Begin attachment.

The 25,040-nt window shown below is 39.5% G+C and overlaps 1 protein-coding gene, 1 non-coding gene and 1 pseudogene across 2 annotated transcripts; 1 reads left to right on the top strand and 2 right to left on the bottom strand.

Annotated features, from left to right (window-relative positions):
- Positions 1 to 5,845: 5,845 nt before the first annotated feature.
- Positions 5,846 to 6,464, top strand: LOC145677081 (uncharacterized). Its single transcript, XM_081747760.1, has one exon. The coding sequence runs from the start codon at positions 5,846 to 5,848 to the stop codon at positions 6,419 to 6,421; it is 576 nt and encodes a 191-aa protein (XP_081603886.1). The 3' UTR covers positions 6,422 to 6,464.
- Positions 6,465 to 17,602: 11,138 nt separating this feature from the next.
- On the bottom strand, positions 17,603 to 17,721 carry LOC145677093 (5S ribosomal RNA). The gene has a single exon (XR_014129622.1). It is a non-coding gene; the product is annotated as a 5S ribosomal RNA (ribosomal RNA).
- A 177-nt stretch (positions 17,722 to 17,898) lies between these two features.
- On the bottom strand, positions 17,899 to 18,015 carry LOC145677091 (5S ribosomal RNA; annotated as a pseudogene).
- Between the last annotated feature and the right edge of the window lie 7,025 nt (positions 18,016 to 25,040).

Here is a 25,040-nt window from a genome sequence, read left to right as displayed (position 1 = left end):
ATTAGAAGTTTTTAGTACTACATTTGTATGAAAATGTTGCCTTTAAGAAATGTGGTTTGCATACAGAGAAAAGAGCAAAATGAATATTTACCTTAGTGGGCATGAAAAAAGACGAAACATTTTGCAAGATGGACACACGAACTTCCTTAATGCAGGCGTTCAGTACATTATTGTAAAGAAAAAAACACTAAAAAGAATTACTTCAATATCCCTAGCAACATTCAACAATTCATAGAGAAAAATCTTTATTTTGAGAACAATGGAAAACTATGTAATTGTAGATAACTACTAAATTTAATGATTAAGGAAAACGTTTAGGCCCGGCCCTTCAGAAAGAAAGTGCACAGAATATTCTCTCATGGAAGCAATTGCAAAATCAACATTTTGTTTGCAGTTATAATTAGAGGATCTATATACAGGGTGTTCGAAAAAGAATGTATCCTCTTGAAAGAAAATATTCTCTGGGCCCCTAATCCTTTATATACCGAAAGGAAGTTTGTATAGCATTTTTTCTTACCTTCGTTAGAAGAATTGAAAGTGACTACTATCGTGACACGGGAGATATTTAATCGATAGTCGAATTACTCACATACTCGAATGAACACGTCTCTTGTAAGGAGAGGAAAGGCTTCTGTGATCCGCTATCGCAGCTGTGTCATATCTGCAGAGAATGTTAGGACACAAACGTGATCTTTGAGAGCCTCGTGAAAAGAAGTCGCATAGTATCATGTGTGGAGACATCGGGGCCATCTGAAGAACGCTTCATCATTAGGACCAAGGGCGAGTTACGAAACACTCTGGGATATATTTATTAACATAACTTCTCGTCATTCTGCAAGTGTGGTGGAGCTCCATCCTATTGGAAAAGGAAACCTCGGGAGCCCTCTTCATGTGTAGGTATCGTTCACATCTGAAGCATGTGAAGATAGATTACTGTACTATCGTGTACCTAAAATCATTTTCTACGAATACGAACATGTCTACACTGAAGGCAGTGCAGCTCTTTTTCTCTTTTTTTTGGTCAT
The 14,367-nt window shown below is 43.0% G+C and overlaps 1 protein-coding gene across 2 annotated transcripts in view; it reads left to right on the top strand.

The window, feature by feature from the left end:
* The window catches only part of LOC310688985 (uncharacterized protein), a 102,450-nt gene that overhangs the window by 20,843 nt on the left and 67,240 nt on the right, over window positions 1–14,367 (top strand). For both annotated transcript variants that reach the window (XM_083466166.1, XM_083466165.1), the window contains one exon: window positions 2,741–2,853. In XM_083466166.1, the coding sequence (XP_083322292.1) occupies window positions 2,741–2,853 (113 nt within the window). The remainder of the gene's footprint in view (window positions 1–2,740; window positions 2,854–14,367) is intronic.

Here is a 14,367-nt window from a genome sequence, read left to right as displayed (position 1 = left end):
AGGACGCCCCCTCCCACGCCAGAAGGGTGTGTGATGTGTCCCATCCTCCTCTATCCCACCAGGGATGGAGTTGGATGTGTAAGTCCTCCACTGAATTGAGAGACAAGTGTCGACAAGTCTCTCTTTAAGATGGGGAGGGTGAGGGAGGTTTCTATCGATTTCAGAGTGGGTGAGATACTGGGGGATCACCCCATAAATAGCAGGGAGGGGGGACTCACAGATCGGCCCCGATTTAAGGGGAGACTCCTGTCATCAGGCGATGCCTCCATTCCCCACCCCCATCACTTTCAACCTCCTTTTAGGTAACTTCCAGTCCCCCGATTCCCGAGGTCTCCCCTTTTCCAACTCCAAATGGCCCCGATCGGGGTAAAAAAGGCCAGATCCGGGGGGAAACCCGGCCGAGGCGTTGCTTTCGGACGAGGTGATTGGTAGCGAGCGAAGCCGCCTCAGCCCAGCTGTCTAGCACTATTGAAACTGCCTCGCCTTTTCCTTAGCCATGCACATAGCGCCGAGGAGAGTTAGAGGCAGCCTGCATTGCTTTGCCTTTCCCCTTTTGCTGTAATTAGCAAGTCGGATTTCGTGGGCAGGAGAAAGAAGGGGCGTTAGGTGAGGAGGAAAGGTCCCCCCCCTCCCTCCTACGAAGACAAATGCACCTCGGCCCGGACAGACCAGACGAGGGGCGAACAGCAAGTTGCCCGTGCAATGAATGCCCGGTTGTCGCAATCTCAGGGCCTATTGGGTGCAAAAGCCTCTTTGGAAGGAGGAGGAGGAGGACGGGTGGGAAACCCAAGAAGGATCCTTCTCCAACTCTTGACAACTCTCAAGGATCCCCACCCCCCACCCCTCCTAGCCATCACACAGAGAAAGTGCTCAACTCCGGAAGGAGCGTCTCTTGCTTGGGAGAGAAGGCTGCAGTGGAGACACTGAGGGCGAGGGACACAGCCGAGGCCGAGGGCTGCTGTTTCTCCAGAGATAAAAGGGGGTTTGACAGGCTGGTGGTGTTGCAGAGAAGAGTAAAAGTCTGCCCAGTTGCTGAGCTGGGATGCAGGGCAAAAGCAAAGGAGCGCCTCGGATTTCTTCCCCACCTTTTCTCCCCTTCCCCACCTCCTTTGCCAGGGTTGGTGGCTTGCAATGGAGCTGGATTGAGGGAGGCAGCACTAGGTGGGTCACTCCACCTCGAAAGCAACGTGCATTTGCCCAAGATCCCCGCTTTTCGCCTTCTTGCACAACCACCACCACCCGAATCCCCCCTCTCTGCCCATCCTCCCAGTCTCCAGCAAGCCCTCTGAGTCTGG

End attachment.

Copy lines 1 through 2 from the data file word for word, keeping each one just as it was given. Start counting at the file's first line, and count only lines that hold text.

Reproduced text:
The 25,040-nt window shown below is 39.5% G+C and overlaps 1 protein-coding gene, 1 non-coding gene and 1 pseudogene across 2 annotated transcripts; 1 reads left to right on the top strand and 2 right to left on the bottom strand.

Annotated features, from left to right (window-relative positions):